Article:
Avery leaned in close now. “Tom’s yard is full of chickens. Would he notice a difference of one, give or take? I doubt it. He’d never know, of course, but I suppose anyone who did would find it ironic and somehow fitting that he would inevitably make a meal of the cock that tried to make him a cuckold.” At this he smiled, for the first time since arriving, as though unable to hide any longer his delight in himself.
   And I was myself again. Feet on the floor, hand at my throat, gasping. We stared at one another. I wondered who he was. Who could he be, having such power—he was easily 11th or 12th crafting; that was plain—and yet, nevertheless choosing to live this life, among these people? Obviously, he derived great pleasure from the ruse. Heaven knew what evils he had visited upon them to amuse himself; hardly surprising that they had sought the services of a practitioner to help them out. But as much as I wanted to save them, it was obvious that, faced with such an opponent, I was not yet equal to that task. “I’ll need some time to pack,” I snarled.
   I blinked, and when my eyes opened, the room was bare. “It’s already done,” he said. And sure enough, in the courtyard, my horse stood harnessed to my wagon, which was full. “After you,” he said, and we stepped out into the dewy grass in the moonlight.
   It was all clear now. Tom Freshburrow was Avery Blackspot’s—if that was his name—prized pet; favours lavished upon him from all directions, at the expense of all the others. And because I had dared attempt to set things right, I was now to be summarily banished.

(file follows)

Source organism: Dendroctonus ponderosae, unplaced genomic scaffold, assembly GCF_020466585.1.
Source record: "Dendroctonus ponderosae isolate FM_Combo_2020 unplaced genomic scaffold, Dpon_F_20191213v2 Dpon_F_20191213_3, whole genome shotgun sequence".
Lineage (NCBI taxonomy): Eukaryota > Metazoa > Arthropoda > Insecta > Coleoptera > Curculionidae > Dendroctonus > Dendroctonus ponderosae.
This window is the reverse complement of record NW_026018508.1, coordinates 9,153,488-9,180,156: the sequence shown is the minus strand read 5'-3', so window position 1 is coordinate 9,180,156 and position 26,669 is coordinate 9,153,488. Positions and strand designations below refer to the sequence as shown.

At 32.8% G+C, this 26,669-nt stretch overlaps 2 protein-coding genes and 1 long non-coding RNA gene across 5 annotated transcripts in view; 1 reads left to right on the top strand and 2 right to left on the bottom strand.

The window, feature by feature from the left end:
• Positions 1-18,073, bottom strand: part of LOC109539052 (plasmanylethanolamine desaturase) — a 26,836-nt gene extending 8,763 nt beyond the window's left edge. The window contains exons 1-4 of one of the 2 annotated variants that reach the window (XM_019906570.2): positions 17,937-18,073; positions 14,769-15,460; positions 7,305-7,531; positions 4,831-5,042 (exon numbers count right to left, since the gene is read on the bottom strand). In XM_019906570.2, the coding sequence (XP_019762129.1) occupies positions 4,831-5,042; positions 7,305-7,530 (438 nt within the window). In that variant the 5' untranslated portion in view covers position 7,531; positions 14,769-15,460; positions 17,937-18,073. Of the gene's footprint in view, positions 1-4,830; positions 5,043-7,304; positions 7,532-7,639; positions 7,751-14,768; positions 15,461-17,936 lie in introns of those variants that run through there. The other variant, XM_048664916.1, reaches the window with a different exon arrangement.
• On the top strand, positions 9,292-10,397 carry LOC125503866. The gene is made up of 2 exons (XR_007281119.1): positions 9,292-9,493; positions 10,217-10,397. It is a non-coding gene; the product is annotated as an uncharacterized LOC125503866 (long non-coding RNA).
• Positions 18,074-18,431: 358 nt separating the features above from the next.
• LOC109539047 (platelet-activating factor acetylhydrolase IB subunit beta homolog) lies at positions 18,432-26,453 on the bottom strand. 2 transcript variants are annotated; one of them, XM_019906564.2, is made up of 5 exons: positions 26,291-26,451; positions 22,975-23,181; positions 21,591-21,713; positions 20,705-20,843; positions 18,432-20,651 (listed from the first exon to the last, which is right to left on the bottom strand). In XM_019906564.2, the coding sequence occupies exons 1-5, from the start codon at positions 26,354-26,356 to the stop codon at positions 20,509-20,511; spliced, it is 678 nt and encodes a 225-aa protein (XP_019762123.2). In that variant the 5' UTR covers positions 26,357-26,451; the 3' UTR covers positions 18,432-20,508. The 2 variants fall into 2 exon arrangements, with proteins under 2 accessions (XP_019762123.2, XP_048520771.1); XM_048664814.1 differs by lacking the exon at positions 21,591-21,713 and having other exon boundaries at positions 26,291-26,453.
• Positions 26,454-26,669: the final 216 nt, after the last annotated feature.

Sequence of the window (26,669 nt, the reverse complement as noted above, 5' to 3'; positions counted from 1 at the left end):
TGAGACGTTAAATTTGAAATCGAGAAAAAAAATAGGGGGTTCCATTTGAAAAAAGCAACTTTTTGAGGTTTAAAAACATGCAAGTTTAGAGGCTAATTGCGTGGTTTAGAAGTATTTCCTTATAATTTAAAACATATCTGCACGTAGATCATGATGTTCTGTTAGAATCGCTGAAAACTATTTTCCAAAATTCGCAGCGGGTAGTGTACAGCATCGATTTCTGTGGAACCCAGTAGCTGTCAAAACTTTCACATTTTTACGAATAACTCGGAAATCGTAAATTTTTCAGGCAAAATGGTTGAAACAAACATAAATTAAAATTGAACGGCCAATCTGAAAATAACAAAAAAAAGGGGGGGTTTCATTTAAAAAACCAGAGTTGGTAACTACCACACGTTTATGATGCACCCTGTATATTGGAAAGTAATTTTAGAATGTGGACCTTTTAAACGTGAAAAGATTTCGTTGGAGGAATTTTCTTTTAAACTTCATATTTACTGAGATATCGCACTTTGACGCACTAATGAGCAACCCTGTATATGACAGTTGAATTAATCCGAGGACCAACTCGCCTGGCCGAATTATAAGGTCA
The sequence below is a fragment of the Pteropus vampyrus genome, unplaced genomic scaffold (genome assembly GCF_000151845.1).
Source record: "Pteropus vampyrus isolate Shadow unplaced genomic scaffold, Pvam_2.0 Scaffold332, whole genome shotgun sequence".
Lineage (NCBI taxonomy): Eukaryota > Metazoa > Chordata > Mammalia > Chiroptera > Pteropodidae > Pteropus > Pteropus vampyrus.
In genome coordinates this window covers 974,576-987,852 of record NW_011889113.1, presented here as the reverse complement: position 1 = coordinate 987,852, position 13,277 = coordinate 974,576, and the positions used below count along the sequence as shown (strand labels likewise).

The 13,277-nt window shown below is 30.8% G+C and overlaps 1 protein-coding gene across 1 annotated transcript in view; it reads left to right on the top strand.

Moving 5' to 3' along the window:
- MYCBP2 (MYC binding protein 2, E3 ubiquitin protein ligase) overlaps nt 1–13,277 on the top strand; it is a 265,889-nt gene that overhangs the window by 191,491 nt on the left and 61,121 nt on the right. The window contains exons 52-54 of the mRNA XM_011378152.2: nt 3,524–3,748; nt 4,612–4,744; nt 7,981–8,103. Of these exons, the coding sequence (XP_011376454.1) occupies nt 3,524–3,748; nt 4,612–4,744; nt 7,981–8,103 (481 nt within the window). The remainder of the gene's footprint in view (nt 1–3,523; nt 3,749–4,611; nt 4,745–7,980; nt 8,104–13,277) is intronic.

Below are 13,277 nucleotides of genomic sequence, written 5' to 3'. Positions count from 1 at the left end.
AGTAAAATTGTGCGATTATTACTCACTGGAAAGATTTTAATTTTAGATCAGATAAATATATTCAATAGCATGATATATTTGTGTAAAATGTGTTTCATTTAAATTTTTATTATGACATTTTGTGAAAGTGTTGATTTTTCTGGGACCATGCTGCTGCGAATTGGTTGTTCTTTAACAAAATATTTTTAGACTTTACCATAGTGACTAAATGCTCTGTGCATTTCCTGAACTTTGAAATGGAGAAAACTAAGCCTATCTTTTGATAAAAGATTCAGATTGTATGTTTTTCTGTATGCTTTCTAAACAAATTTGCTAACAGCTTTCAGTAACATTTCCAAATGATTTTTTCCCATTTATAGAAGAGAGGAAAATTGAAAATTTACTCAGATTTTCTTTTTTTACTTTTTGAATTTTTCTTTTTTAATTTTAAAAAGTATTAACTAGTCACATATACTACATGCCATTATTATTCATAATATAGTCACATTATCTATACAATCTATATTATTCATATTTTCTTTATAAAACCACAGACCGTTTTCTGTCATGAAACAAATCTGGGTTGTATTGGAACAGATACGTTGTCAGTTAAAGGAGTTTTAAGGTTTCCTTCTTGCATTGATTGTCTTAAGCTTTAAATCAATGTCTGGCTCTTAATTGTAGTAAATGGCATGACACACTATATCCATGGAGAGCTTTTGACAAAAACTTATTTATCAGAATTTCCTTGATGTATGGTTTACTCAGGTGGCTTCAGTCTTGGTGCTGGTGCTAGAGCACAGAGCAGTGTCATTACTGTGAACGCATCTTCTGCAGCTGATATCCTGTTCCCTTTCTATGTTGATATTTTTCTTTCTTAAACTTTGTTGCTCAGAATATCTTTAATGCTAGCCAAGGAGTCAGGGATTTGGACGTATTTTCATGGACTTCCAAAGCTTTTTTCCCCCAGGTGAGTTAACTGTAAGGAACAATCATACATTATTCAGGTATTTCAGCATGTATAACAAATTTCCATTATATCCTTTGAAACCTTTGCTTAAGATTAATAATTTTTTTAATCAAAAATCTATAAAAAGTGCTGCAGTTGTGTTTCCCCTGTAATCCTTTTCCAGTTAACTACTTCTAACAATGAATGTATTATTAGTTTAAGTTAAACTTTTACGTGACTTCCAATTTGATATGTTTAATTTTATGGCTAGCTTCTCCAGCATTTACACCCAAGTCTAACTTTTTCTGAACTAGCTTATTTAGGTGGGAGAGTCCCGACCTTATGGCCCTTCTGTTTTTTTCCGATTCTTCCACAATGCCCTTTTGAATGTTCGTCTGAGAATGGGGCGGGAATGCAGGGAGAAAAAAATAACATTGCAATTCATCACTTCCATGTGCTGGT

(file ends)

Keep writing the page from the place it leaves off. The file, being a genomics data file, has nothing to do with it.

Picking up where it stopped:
He held out a purse. “There should be enough in here to see you through to your next assignment,” he said, “if you shepherd it wisely.”
   “You’ve thought of everything,” I said. But it was really more of a question than a statement of fact. Clearly, there was much he had failed to consider.
   “I believe so,” he said.
   “Fine,” I said. Though it pained me to abandon these people to this tyrant, I mounted the cart. I had no choice.
   He could not resist adding insult to injury; his kind never can. As though he could read my mind and ferret my intentions—and I have every reason to suppose he could and did; what boundaries are there for such a monster—he said, “If you do decide to come back, at least do us the courtesy of bringing the dumplings.”
   I closed my mind, I closed my mouth; I started the horse forward down that long, dark, lonely road in the moonlight. And by myself, unnoticed, uncelebrated, but surely lamented, I left the valley behind me. I have always regretted that I could not defend those people. But at the time, there was absolutely nothing I could have done for them.
   And so I have worked and learned. I have achieved the eighth crafting, and I grow more powerful with each passing day. I have done much good, wrought much of value, and many would confess themselves to be in my debt. But never have I forgotten the simple, innocent people of Westvalley. Nor have I forgotten the stifled, wasted life of Laura Freshburrow. Everything I have done since that night I have done with an eye to returning there, and setting them free from a parasite they do not even sense in their fur. There will be a reckoning; this I promise you. And I will bring the dumplings.
   But we shall see who does the eating.